Unfortunately, the experience gained on the new market resulted in many invest­­ors refusing to return to the stock mar­­­ket. This despite the fact that stocks are relatively easy instruments, whose risks are manageable by following a few basic rules. This primarily includes an analysis of the feasibility of a company’s business model. In addition, one should not “put all eggs in one basket”. A broad diversi­­fication is the guiding principle for every responsible stock investment.

With this backdrop, the economic and especially the general knowledge of fi­­nancial principles regarding the basic principles of investment and asset formation is essential. The goal of all meas­­ures to improve the economic education must target the responsible investor, who can employ his/her product competence to sensibly and critically use the information provided by issuers and intermediaries. This would also make excessive rules for investor protection superfluous, which offer little benefit, but harm stock investment.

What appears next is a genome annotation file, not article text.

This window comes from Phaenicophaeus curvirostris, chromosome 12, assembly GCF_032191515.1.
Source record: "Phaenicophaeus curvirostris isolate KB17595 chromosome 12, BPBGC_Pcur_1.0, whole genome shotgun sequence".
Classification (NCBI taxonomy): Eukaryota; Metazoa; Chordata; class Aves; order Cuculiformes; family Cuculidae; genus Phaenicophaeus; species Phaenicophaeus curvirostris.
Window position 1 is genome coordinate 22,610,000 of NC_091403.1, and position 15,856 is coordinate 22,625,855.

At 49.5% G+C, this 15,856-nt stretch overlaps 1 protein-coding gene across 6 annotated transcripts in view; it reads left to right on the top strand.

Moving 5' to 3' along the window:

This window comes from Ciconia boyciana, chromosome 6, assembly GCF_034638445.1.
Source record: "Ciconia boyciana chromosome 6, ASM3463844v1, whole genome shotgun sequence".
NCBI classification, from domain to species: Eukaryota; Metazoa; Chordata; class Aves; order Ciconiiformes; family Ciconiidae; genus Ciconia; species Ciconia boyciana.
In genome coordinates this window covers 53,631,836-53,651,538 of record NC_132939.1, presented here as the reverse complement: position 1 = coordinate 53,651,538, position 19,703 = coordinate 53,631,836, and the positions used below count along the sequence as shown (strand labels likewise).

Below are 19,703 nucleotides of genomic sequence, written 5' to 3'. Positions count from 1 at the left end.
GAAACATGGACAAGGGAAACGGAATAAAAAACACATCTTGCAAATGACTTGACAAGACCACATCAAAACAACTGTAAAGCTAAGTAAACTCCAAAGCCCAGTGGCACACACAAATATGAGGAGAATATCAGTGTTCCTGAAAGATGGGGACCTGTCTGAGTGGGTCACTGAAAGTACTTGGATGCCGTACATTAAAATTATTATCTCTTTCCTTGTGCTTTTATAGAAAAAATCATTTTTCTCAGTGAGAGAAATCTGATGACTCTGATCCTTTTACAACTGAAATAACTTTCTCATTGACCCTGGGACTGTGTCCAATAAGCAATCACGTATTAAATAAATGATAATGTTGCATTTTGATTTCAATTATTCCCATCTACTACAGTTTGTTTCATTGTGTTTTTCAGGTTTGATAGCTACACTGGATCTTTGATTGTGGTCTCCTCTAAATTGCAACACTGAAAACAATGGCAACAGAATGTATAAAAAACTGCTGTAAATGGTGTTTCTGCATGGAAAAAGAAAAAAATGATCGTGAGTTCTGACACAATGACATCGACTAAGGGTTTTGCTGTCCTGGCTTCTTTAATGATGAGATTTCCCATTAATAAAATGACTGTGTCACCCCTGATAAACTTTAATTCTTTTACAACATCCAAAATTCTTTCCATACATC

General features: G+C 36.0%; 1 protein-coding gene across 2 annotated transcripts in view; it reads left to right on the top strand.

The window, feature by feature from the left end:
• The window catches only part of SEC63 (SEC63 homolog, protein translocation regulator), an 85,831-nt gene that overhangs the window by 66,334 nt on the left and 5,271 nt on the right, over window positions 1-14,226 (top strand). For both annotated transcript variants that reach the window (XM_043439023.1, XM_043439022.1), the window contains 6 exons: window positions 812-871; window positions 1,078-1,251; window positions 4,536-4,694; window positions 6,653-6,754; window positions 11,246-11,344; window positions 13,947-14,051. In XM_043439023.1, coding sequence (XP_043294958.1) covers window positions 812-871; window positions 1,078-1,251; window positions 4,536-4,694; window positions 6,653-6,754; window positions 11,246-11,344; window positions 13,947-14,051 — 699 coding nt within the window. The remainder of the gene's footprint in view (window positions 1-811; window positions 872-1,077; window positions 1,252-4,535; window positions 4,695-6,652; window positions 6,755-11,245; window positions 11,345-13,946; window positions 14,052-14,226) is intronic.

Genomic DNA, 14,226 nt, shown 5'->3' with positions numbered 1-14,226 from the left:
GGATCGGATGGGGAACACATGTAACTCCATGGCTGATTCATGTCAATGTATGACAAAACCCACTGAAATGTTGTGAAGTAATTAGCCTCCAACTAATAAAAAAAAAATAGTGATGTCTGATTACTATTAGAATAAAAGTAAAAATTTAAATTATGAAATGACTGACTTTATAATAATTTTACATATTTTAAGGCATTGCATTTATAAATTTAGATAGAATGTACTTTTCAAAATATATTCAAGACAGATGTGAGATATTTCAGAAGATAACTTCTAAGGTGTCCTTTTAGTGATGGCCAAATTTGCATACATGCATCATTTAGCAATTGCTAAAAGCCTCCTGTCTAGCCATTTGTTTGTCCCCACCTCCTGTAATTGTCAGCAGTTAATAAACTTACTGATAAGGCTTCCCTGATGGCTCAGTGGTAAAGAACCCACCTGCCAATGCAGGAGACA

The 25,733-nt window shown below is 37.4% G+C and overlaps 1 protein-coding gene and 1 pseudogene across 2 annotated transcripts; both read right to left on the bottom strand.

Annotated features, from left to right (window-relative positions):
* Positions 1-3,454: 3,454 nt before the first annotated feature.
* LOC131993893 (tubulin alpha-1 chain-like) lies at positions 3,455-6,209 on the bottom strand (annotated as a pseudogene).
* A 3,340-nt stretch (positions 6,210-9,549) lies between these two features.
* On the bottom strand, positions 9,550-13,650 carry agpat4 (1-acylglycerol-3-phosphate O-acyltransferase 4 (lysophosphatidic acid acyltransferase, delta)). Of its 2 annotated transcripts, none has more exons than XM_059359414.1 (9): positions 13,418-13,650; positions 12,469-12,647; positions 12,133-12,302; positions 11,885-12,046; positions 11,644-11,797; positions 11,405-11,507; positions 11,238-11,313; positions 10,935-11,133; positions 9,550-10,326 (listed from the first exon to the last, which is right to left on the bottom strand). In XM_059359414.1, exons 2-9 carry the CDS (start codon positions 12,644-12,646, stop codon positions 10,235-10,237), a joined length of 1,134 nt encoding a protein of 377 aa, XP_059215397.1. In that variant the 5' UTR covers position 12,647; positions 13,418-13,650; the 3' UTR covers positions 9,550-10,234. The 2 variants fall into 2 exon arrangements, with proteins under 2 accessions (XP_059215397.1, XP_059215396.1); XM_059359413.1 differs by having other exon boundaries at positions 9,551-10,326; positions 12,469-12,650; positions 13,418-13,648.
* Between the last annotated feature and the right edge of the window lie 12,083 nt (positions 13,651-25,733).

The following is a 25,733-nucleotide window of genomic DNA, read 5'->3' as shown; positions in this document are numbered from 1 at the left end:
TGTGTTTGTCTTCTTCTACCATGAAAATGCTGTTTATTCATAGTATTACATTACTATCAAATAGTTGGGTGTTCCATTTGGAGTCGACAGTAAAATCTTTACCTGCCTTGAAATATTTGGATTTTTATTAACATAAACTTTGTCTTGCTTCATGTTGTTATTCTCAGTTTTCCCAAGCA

One example of such rules is the obliga­­tion banks must adhere to since the sum­­mer of 2011, which states that customer advice involving a purchase recommen­dation must include making a product information sheet available for each individual stock. This instruction leaflet is intended to briefly and comprehensibly explain to the private investor how a financial product works. As meaningful a product information sheet is for complex investment products, so significant is the damage to stock investment.